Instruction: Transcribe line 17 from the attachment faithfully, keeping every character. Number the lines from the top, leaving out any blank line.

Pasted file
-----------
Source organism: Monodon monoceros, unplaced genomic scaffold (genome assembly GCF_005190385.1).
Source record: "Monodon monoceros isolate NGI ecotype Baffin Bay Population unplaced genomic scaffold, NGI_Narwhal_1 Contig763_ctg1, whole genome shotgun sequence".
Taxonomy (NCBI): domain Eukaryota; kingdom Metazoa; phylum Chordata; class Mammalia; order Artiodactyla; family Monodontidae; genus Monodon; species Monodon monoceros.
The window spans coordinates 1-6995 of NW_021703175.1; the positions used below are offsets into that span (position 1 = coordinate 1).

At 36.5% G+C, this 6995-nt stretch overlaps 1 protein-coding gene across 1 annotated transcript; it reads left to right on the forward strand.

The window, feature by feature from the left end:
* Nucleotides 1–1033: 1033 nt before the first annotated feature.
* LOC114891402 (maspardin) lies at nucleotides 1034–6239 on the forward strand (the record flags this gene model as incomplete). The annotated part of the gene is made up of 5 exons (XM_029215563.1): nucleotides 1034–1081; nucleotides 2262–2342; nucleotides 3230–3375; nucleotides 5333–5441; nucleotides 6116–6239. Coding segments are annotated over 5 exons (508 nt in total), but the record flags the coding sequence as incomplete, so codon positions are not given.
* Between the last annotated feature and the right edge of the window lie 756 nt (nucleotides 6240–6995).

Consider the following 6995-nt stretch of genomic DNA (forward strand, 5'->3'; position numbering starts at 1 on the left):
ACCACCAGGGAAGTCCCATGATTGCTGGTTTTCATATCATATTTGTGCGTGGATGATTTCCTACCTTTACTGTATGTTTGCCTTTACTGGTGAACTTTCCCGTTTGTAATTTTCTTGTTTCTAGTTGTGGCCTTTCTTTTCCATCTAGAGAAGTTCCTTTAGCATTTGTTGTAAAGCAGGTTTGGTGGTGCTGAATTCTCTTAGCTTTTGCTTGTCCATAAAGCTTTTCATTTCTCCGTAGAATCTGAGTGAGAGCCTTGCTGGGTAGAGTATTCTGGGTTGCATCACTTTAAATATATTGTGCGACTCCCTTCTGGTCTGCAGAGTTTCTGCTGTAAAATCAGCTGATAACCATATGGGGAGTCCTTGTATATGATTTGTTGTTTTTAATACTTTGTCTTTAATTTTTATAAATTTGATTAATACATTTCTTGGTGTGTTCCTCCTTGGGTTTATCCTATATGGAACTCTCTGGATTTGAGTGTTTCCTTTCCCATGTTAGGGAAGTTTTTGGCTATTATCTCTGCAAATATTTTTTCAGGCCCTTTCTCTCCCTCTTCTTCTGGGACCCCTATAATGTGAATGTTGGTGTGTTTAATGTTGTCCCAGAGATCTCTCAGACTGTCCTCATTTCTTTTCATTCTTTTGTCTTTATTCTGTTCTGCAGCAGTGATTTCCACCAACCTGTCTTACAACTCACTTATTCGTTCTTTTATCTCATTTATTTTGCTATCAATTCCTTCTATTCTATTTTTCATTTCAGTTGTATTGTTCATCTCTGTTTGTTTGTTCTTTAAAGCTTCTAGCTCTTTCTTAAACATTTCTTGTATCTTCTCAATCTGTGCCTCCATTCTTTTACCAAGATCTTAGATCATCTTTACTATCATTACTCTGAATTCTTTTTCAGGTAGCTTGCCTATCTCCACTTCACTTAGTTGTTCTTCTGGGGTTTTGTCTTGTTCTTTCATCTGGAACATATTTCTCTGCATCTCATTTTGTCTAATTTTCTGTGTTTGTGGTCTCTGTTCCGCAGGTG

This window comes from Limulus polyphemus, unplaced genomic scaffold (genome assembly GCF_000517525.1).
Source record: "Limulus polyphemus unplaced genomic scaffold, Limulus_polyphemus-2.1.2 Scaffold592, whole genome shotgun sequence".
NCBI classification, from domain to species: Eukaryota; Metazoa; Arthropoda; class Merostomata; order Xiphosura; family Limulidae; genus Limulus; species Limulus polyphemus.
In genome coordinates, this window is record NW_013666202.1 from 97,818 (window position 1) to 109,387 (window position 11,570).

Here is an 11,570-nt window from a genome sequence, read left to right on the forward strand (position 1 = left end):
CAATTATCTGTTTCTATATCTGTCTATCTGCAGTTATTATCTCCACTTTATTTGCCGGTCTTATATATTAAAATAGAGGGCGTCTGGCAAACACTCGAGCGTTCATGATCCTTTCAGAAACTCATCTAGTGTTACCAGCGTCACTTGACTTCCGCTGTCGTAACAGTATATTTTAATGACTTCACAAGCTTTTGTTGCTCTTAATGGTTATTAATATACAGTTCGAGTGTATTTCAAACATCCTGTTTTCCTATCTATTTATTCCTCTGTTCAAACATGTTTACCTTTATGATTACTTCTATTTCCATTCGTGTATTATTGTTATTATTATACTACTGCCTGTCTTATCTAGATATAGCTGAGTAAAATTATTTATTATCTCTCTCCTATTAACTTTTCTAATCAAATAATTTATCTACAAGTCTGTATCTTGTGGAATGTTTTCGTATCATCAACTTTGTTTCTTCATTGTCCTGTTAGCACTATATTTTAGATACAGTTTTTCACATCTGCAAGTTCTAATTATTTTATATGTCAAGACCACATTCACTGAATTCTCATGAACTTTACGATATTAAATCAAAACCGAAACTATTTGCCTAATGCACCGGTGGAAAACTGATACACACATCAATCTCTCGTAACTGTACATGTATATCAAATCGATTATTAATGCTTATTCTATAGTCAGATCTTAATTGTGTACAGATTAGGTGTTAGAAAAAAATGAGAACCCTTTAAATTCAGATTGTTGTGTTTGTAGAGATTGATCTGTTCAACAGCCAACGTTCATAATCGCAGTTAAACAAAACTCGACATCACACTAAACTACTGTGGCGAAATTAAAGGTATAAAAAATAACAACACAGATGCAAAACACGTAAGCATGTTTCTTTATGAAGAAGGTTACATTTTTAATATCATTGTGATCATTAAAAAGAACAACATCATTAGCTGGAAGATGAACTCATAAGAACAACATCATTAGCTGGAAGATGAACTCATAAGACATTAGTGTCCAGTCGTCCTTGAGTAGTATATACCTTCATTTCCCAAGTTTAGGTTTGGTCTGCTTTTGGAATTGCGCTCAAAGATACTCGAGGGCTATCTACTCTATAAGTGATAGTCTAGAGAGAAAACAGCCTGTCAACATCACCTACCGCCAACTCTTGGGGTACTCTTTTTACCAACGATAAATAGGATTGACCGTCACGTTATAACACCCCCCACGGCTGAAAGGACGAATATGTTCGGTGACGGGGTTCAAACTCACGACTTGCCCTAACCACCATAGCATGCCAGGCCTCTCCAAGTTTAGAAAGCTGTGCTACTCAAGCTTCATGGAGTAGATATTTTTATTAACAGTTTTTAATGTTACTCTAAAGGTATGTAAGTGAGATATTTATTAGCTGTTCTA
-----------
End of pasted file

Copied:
CAATTATCTGTTTCTATATCTGTCTATCTGCAGTTATTATCTCCACTTTATTTGCCGGTCTTATATATTAAAATAGAGGGCGTCTGGCAAACACTCGAGCGTTCATGATCCTTTCAGAAACTCATCTAGTGTTACCAGCGTCACTTGACTTCCGCTGTCGTAACAGTATATTTTAATGACTTCACAAGCTTTTGTTGCTCTTAATGGTTATTAATATACAGTTCGAGTGTATTTCAAACATCCTGTTTTCCTATCTATTTATTCCTCTGTTCAAACATGTTTACCTTTATGATTACTTCTATTTCCATTCGTGTATTATTGTTATTATTATACTACTGCCTGTCTTATCTAGATATAGCTGAGTAAAATTATTTATTATCTCTCTCCTATTAACTTTTCTAATCAAATAATTTATCTACAAGTCTGTATCTTGTGGAATGTTTTCGTATCATCAACTTTGTTTCTTCATTGTCCTGTTAGCACTATATTTTAGATACAGTTTTTCACATCTGCAAGTTCTAATTATTTTATATGTCAAGACCACATTCACTGAATTCTCATGAACTTTACGATATTAAATCAAAACCGAAACTATTTGCCTAATGCACCGGTGGAAAACTGATACACACATCAATCTCTCGTAACTGTACATGTATATCAAATCGATTATTAATGCTTATTCTATAGTCAGATCTTAATTGTGTACAGATTAGGTGTTAGAAAAAAATGAGAACCCTTTAAATTCAGATTGTTGTGTTTGTAGAGATTGATCTGTTCAACAGCCAACGTTCATAATCGCAGTTAAACAAAACTCGACATCACACTAAACTACTGTGGCGAAATTAAAGGTATAAAAAATAACAACACAGATGCAAAACACGTAAGCATGTTTCTTTATGAAGAAGGTTACATTTTTAATATCATTGTGATCATTAAAAAGAACAACATCATTAGCTGGAAGATGAACTCATAAGAACAACATCATTAGCTGGAAGATGAACTCATAAGACATTAGTGTCCAGTCGTCCTTGAGTAGTATATACCTTCATTTCCCAAGTTTAGGTTTGGTCTGCTTTTGGAATTGCGCTCAAAGATACTCGAGGGCTATCTACTCTATAAGTGATAGTCTAGAGAGAAAACAGCCTGTCAACATCACCTACCGCCAACTCTTGGGGTACTCTTTTTACCAACGATAAATAGGATTGACCGTCACGTTATAACACCCCCCACGGCTGAAAGGACGAATATGTTCGGTGACGGGGTTCAAACTCACGACTTGCCCTAACCACCATAGCATGCCAGGCCTCTCCAAGTTTAGAAAGCTGTGCTACTCAAGCTTCATGGAGTAGATATTTTTATTAACAGTTTTTAATGTTACTCTAAAGGTATGTAAGTGAGATATTTATTAGCTGTTCTA